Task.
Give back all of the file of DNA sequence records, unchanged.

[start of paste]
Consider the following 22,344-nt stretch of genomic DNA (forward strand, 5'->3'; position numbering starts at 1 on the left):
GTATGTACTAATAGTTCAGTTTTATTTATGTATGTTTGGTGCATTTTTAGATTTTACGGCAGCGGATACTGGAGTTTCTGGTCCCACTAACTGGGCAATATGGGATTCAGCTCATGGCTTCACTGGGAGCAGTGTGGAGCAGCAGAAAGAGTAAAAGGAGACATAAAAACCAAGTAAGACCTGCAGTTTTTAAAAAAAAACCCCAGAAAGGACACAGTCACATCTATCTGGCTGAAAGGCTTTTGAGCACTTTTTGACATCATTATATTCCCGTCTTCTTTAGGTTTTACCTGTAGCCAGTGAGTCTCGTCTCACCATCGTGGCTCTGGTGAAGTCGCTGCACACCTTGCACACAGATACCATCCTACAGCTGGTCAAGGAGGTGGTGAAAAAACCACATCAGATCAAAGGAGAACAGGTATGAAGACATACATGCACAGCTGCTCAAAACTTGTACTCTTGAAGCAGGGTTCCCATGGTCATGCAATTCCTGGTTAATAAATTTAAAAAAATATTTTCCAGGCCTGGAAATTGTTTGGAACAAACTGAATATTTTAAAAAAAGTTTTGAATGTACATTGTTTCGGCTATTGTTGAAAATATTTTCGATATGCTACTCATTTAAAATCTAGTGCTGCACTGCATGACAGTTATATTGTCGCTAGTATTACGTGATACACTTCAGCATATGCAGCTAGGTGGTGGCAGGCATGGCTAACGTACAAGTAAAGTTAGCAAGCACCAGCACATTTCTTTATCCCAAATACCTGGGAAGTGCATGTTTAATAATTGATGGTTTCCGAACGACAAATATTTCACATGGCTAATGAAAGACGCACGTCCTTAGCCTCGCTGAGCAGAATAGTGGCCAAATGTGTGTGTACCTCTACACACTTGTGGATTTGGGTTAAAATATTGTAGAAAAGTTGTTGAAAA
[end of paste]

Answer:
Consider the following 22,344-nt stretch of genomic DNA (forward strand, 5'->3'; position numbering starts at 1 on the left):
GTATGTACTAATAGTTCAGTTTTATTTATGTATGTTTGGTGCATTTTTAGATTTTACGGCAGCGGATACTGGAGTTTCTGGTCCCACTAACTGGGCAATATGGGATTCAGCTCATGGCTTCACTGGGAGCAGTGTGGAGCAGCAGAAAGAGTAAAAGGAGACATAAAAACCAAGTAAGACCTGCAGTTTTTAAAAAAAAACCCCAGAAAGGACACAGTCACATCTATCTGGCTGAAAGGCTTTTGAGCACTTTTTGACATCATTATATTCCCGTCTTCTTTAGGTTTTACCTGTAGCCAGTGAGTCTCGTCTCACCATCGTGGCTCTGGTGAAGTCGCTGCACACCTTGCACACAGATACCATCCTACAGCTGGTCAAGGAGGTGGTGAAAAAACCACATCAGATCAAAGGAGAACAGGTATGAAGACATACATGCACAGCTGCTCAAAACTTGTACTCTTGAAGCAGGGTTCCCATGGTCATGCAATTCCTGGTTAATAAATTTAAAAAAATATTTTCCAGGCCTGGAAATTGTTTGGAACAAACTGAATATTTTAAAAAAAGTTTTGAATGTACATTGTTTCGGCTATTGTTGAAAATATTTTCGATATGCTACTCATTTAAAATCTAGTGCTGCACTGCATGACAGTTATATTGTCGCTAGTATTACGTGATACACTTCAGCATATGCAGCTAGGTGGTGGCAGGCATGGCTAACGTACAAGTAAAGTTAGCAAGCACCAGCACATTTCTTTATCCCAAATACCTGGGAAGTGCATGTTTAATAATTGATGGTTTCCGAACGACAAATATTTCACATGGCTAATGAAAGACGCACGTCCTTAGCCTCGCTGAGCAGAATAGTGGCCAAATGTGTGTGTACCTCTACACACTTGTGGATTTGGGTTAAAATATTGTAGAAAAGTTGTTGAAAA